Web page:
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Dee Lusby

ed-dee-lusbyEd and Dee are full-time commercial beekeepers in Tucson, AZ. Ed is a fourth generation beekeeper. Dee and Ed work side by side in all phases of their operation. In addition to the conventional activities of beekeeping, they mill their own woodenware and wax foundation, select and maintain a stock of slightly smaller bees highly adapted to their area, and produce their own queens.

Their non-chemical ‘back to basics’ approach to beekeeping leads them to spend much of their spare time in libraries where they search for obscure bits of information which, when assembled in logical order, yield insights into old problems such as bee kills due to the use of pesticides, and new problems like parasitic mites. Such has been their pursuit of an understanding of the importance of comb cell diameter, an issue emanating out of their bee breeding activities and search for non-chemical methods of resolving disease and mite problems.

The Lusbys found that comb cell diameter differs among the various sources of foundation manufactured in the United States and around the world. Following publication of this discovery in 1990, they undertook an all out effort to resolve the question of optimal natural cell diameter and its potential impact on colony vigor. Having identified, to their own satisfaction, optimal cell diameter for their geographic area (Southern Arizona), they have nearly completed converting their entire operation to a ‘natural system’ incorporating their concept of smaller cells. They have widely reported to beekeepers that their use of optimal natural cell diameter has significantly reduced disease and mite infestation in their colonies while simultaneously increasing brood viability and colony productivity. Convinced, a number of beekeepers have embraced the Lusby’s management strategies. Ed and Dee have now turned their attention to developing a world map that will identify, for beekeepers, optimal natural cell diameter by latitude.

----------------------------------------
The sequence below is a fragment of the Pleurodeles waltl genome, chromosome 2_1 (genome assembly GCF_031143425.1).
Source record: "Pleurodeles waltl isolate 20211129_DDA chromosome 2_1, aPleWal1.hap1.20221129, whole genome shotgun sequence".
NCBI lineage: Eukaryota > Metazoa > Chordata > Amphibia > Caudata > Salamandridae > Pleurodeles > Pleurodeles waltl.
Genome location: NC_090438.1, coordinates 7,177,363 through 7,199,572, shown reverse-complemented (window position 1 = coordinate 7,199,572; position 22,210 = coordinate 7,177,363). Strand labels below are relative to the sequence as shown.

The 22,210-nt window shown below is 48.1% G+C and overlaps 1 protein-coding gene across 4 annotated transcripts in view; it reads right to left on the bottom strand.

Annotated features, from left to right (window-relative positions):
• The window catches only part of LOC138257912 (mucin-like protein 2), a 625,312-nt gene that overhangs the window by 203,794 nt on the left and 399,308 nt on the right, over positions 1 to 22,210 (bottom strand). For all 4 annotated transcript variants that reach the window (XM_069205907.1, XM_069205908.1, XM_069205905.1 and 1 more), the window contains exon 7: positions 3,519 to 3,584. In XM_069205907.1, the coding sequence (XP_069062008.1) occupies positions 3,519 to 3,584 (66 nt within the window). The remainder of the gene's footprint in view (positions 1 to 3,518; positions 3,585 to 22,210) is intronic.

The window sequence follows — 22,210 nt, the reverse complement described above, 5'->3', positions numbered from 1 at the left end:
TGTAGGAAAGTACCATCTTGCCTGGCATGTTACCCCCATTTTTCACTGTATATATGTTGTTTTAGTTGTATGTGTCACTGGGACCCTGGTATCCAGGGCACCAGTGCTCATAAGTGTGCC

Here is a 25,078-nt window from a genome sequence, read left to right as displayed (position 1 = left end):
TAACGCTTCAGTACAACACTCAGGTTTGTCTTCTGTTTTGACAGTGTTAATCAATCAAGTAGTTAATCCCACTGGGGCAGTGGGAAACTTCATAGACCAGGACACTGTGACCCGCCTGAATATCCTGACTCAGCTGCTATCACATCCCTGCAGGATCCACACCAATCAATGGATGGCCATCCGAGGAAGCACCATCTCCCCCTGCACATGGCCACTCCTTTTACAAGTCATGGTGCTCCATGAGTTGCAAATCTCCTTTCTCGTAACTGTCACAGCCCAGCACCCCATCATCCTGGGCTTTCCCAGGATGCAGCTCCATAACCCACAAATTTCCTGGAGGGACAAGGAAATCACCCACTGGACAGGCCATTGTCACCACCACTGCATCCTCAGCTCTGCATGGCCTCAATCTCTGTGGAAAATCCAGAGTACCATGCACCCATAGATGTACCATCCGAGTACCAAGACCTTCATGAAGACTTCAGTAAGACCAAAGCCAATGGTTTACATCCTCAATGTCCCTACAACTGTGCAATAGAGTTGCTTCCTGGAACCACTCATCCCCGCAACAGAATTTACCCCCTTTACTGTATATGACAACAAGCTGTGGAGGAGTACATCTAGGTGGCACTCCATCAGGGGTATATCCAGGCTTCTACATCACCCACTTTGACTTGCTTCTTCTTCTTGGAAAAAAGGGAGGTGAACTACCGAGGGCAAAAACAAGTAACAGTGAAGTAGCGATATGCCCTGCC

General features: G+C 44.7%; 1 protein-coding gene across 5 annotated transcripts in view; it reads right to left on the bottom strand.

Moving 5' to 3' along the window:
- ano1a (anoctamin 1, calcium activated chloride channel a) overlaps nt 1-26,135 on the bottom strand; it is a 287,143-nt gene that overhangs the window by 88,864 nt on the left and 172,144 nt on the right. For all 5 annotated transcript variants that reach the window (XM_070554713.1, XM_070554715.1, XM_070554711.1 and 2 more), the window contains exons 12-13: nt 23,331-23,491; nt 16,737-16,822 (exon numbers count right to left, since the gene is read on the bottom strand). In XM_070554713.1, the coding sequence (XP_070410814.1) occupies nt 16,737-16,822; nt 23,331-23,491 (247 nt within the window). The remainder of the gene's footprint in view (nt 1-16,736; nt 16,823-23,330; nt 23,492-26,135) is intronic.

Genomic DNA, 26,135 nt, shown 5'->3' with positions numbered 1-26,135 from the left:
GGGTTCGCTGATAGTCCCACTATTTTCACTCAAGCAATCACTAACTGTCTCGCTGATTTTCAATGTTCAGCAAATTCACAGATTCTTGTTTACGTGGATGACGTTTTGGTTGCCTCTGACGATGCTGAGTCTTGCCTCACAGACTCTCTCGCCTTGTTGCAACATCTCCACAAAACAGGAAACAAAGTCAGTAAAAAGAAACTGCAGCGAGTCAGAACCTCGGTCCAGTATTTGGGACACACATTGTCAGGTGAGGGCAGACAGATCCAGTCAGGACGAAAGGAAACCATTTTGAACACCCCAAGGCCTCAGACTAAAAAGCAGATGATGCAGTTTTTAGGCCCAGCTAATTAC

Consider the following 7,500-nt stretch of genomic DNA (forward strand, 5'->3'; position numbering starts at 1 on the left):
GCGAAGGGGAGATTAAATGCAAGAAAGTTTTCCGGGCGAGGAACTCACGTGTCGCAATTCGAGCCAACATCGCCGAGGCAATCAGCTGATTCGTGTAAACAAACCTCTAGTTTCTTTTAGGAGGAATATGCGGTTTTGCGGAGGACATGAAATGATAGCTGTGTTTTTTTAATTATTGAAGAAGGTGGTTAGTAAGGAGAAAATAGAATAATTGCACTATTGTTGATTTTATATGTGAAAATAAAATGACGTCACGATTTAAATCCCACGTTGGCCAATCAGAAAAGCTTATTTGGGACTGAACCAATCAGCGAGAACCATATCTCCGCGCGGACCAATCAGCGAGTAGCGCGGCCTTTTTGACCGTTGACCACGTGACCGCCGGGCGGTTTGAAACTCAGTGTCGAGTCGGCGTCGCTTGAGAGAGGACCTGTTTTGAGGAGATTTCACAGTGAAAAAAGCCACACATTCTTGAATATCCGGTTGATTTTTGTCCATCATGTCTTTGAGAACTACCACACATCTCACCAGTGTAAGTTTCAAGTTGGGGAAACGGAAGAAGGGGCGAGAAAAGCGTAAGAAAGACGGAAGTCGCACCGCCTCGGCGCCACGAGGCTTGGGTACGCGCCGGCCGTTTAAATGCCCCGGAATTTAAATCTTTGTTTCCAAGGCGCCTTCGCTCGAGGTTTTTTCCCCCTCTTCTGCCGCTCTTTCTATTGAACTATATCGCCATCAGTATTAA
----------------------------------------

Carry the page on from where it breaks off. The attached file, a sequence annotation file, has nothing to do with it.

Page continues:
- American Bee Journal

The Way Back to Biological Beekeeping

  1. The Way Back to Biological Beekeeping: Part 1
  2. Beekeeping Today in Southern Arizona: Part 2
  3. The Way Back to Biological Beekeeping …The Saga Continues: Part 3
  4. Honeybee Comb: Brief History, Size and Ramifications: Part 1
  5. Honeybee Comb: Size and Ramifications: Part 2
  6. Honeybee Comb: Size and Ramifications: Part 3
  7. Honeybee Comb: Size and Ramifications: Part 4
  8. Retrogression Back to Normal: Part 1
  9. Retrogression Back to Normal: Part 2
  10. Recycling Beeswax: Background – Decontamination…Is it necessary?: Part 1
  11. Recycling Beeswax:  Decontamination – What Will it Involve to Clean-Up My Combs?: Part 2
  12. Recycling Beeswax: Recommended Decontamination Procedures: Part 3
  13. Recycling Beeswax: Epilogue: Part 4
  14. Making Foundation by Hand
  15. Year #3 in the Field
  16. Bee Breeding in the Field: Part 1
    American Mite History Background
  17. Bee Breeding in the Field: Part 2
    USA Paralysis – Vicious Bee Breeding Historical Background.
  18. Bee Breeding in the Field: Part 3
    Back to Basics
  19. Bee Breeding in the Field: Part 4
    Basic Colony Thermodynamics.
  20. Bee Breeding in the Field: Part 5
    Projecting Breeding Cycles.
  21. Suggested Biological Manipulative Field Management for Control of Honeybee Mites.
    Part 1 Concept & Causes
  22. Suggested Biological Manipulative Field Management for Control of Honeybee Mites.
    Part 2 Prevention – A Possibility!
  • More on Ed and Dee and their operation
  • Lusbys Receive W.A.S. Memorial Award
  • W.A.S. Conference
  • Lusby’s Bee Biometrics
  • Historical Data on the Influence of Cell Size
  • More on Small Cell Foundation for Mite Control
  • Chemical and Varroa Influence on Honeybees